The last period of Kizil Grottoes happens during the 8th century and the 9th century with existing murals in No.129, 135, 180,197, 227 and 229; and the writing by visitors on the wall indicates few monks staying in the grottoes. A broken stele by Buddha Tower of Kizil dating back to the 8th century tells that Kizil was becoming battle field in Tang Dynasty (618-907) with a battle picture in No.93 grotto as proof.

Architectural Characteristics of Kizil Grottoes

The main characteristic of Kizil Grottoes is Central Tower Grotto with main hall and back hall. According to historical materials, the front wall of the main hall should enshrine a statue of Tathagata with murals telling stories of Tathagata on side walls and ceiling. After visiting the main hall, visitors should enter the back hall clockwise to admire the Buddha nirvana image.

The most impressive part of Kizil Grottoes is its diamond-type lattice composition of picture which is different from serial pictures composition in Mogao Grottoes. One lattice of picture tells one story with main character in the middle and supported characters and items surrounding.

Grottoes and Murals in Kizil Grottoes

Grottoes in Kizil are divided into two kinds, one kind is monk’s room which provides bed, simple kitchen and living equipment with passageway; the other kind is Buddhism hall which provides room for praying and Buddhist preaching. Buddhism hall is subdivided into two kinds; one is the great statue grotto which has standing Buddha statue with high ceiling and hole-shape doors, the other is the central tower grotto which is the quadrate room with pillars supporting ceiling in the middle. Functions of grottoes differ from their shape and decorations. With so many grottoes existing, visitors can imagine that Kizil Grottoes was a Buddhism center with temples and a large amount of monks.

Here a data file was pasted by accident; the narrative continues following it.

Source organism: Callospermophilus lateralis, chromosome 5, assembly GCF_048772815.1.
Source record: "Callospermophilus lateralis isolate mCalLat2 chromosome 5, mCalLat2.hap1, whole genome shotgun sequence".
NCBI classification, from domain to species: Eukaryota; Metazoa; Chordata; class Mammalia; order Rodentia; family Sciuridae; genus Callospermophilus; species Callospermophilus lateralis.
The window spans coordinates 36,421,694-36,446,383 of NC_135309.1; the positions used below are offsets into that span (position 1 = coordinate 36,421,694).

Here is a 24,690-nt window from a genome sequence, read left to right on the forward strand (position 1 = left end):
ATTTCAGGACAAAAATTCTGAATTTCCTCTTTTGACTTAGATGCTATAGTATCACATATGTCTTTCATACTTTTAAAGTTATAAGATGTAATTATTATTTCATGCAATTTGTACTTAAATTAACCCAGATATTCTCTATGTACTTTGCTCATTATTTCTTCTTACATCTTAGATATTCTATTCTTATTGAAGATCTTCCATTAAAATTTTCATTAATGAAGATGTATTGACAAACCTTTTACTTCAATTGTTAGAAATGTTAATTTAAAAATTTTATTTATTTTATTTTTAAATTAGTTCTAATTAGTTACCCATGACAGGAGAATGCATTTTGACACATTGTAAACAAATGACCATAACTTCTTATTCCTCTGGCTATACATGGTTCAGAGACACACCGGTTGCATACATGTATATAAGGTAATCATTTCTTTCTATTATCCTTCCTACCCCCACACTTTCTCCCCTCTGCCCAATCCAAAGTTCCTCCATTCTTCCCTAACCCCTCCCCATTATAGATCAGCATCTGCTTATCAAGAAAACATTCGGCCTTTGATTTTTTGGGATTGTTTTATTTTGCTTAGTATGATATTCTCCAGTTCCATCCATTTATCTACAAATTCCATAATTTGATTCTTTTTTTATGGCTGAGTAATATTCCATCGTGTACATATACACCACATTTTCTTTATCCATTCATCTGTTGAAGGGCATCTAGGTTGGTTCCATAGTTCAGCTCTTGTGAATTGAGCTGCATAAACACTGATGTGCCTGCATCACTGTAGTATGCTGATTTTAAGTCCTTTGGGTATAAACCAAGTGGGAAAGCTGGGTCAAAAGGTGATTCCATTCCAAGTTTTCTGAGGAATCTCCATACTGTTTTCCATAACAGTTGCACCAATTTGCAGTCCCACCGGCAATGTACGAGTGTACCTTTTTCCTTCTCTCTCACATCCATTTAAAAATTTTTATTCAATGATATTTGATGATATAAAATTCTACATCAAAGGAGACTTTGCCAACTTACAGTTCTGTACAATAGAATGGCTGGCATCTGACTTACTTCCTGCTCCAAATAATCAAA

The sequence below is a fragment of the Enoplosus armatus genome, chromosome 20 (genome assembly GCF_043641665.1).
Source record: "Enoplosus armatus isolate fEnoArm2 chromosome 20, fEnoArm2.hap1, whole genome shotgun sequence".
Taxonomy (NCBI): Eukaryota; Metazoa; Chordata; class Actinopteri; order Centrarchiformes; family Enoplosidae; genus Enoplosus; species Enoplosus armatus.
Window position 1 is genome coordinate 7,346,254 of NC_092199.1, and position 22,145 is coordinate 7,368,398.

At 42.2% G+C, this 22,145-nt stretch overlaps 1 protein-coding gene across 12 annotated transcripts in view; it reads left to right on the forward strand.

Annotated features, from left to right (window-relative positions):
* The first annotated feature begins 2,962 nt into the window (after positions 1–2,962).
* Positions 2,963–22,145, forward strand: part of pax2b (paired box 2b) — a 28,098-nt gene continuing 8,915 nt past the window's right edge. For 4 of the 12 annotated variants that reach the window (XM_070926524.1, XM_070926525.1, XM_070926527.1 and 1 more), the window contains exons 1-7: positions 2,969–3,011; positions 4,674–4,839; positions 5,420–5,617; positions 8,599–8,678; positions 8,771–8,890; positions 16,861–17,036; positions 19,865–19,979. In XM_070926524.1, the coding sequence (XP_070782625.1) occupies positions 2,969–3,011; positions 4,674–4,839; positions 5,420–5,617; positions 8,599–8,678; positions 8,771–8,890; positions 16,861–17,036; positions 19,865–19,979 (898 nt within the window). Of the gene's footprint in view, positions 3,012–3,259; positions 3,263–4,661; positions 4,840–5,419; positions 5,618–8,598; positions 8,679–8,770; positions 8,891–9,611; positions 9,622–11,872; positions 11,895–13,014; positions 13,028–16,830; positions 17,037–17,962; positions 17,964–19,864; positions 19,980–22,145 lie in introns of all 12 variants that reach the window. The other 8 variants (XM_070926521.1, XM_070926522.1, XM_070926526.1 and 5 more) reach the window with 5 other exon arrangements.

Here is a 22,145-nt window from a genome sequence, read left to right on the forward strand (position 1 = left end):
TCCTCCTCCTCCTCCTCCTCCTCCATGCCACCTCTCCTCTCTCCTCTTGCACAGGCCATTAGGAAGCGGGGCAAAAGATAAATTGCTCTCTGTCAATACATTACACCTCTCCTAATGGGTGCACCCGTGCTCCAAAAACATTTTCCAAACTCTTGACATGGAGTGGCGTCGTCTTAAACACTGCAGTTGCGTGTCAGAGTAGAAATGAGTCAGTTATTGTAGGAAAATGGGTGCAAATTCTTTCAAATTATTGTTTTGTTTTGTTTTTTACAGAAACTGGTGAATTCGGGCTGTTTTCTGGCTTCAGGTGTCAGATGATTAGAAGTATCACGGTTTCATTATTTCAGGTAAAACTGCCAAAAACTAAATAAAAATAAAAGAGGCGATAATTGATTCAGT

The existing murals in Kizil Grottoes cover an area of 10,000 square meters which are praised as the largest Buddhism art treasure just second Dunhuang Murals.

The existing murals in Kizil Grottoes cover an area of 10,000 square meters which are praised as the largest Buddhism art treasure just second Dunhuang Murals. Murals here include flying gods, gods of arts, Buddhist pagodas, Bodhisattva, Arhat, the eight races of non-human entities described in Buddhist cosmological text Lotus Sutra (法华经), namely Deva (天), Naga (龙), Yaksha (夜叉), Gandharva (乾驮婆), Asura (阿修罗), Garuda (伽楼罗), Kinnara (紧那罗), and Mahoraga (摩呼罗迦), stories of Buddha, some other folk stories and social life of ancient times.

According to researchers and scholars, the murals showing stories of Tathagata before his nirvana are the highlight of Kizil Grottoes which has high art value and is larger in number than that in the other three famous grottoes. Except large numbers of murals, the unique painting skill is also a highlight of Kizil Grottoes which is painted to the wall directly instead of painting the wall in white firstly as other murals. The painting skill is called wet painting or concavo convex painting using coloring earth and other transparent paints, which is a combing of directly painting and shading painting skills. Historians believe that this painting skill is a unique one created by people in ancient Qiuci area long time ago.